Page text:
Mass surveillance is not the fictional dystopia of Orwell or only found in China — it is today’s New York City. In lower Manhattan, clusters of cameras and sensors blanket nearly every city block, and New York Police Department vans with 3-story surveillance cranes tower above many minority communities across the five boroughs. The NYPD’s Domain Awareness System alone links with at least 9,000 cameras and 500 license plate readers. The message is clear: you are being watched. The NYPD’s surveillance dragnet operates in secret, without any accountability or oversight. Ignoring this reality any longer is unconscionable — but there is a way to fix it.
Cities across the country are taking steps to restore community control over their police departments’ use of invasive new technologies. These regulations mandate police departments to disclose the surveillance tools they use, and many even require city council approval before police can acquire new technologies. They also mandate clear policies to prevent abuse. Last week, San Francisco joined their ranks and went a step further by becoming the first city to ban the use of facial recognition by city agencies.
Meanwhile, New York City’s Public Oversight of Surveillance Technology Act (the POST Act), which includes common-sense transparency requirements, continues to stall. The need for a law like this is especially acute in New York, where the police have an unrivaled arsenal of surveillance tools. To name just a few, the NYPD uses software to monitor social media and deploys Stingray devices to track cellphones. As the New York Times editorial board wrote, New York City “isn’t even close” to San Francisco in addressing the problem of secret surveillance.
In the meantime, an unregulated NYPD continues to show why it cannot be trusted to police itself. A new report from Georgetown Law’s Center on Privacy & Technology found that the NYPD is misusing facial recognition. In one example, NYPD used a photograph of the actor Woody Harrelson in order to find a suspected lookalike beer-thief. In another, NYPD training material demonstrated how to get a usable image of a suspect by copying and pasting from another person’s picture found online by searching for “Black Male Model.” When facial recognition systems are fed flawed face data, flawed answers come out.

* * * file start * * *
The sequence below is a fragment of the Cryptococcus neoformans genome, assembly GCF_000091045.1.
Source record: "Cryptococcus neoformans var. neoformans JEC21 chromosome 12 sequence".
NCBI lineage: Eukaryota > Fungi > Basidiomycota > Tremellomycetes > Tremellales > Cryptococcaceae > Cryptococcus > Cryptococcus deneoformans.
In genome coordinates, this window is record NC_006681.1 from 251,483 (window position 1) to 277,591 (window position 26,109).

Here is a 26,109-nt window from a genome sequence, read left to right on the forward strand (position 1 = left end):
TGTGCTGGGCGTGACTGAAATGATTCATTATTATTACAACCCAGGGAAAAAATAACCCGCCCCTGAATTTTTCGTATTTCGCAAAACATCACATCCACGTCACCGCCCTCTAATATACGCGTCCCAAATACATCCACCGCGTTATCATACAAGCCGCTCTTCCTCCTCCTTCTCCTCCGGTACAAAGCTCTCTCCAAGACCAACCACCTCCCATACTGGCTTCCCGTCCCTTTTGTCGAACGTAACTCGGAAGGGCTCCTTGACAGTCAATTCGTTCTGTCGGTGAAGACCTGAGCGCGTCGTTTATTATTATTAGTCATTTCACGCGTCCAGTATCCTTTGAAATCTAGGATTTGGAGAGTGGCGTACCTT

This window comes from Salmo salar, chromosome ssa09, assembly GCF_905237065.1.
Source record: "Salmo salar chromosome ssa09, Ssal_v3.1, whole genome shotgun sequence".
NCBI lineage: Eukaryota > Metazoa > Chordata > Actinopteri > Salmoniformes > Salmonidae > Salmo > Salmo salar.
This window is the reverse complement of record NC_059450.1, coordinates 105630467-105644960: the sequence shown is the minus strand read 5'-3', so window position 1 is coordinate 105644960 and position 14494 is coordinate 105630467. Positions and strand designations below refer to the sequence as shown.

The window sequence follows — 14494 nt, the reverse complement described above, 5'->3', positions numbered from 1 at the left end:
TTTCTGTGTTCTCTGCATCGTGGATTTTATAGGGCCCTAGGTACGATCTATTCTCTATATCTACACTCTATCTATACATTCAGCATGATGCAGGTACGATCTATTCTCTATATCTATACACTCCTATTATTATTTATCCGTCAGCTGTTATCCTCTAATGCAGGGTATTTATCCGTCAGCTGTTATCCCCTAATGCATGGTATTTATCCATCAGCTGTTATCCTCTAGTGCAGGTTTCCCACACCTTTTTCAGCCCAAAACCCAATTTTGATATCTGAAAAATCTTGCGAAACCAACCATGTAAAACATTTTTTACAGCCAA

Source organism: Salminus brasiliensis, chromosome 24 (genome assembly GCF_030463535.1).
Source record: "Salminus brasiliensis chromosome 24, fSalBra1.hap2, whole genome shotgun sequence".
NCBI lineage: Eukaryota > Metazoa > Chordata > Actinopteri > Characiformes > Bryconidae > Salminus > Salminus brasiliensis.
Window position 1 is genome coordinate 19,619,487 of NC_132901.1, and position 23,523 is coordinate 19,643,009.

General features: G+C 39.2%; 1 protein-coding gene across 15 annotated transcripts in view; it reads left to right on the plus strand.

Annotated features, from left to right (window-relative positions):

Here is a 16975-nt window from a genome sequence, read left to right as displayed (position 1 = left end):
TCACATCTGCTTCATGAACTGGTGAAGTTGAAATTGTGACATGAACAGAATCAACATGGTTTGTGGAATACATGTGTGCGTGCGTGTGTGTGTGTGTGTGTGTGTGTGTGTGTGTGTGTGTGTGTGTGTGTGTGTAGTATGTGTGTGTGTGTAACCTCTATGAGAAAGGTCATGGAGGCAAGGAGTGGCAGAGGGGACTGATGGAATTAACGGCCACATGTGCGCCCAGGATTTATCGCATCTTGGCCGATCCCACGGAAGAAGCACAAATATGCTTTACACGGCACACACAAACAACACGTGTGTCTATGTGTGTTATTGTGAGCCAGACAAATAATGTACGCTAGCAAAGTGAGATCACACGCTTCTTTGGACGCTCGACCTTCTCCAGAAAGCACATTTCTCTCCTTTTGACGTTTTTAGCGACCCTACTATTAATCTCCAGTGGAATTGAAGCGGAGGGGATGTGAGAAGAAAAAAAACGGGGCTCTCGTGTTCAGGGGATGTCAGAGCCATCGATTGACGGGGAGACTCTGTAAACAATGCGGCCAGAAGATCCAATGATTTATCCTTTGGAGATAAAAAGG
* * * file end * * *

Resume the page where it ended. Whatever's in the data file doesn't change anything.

While the NYPD says it only uses facial recognition as an investigative lead, its guide does not specify the additional steps that must be taken in order to establish probable cause to arrest a suspect. And yet, the Georgetown study found that NYPD apprehended a suspect based solely on a facial recognition match and placed him in a lineup, and arrested another suspect based on an eyewitness confirming that the facial recognition potential match resembled the suspect.
The battle to understand NYPD use of surveillance tools isn’t new. For years, the department fought public records requests aiming to show how it uses Stingray cellphone tracking devices, including whether they were used against Black Lives Matter protesters. We shouldn’t have to rely on reports based on years of combative litigation to understand basic information about how facial recognition is being deployed. The POST Act would require the NYPD to issue an impact and use policy that would explain how each of the NYPD’s surveillance technologies work and outline the steps taken to protect the privacy of New Yorkers.
Study after study shows that facial recognition systems are riddled with bias and unacceptable error rates. These issues are most pronounced when analyzing the faces of communities of color. Massachusetts Institute of Technology researcher Joy Buolamwini’s examination of leading facial recognition systems found they incorrectly identified one in three women of color. Another test by the ACLU of Northern California found that Amazon’s facial recognition software could not accurately distinguish between members of Congress and individuals in a police database of criminal suspects, with nearly 40 percent of the false matches being for people of color.
This means that NYPD officers relying on facial recognition are more likely to unduly detain people of color. Without oversight, these error rates can usher in an era of digital stop and frisk.
This isn’t a problem that can be solved by NYPD assurances — we need City Council action. Donovan Richards, head of the City Council’s Public Safety Committee, and Speaker Corey Johnson should schedule a new hearing for the POST Act and lead the council’s efforts to pass it. Any further delay betrays the trust New Yorkers place in the council to protect their rights and hold police accountable.
(Image: Douglas Sacha/Getty)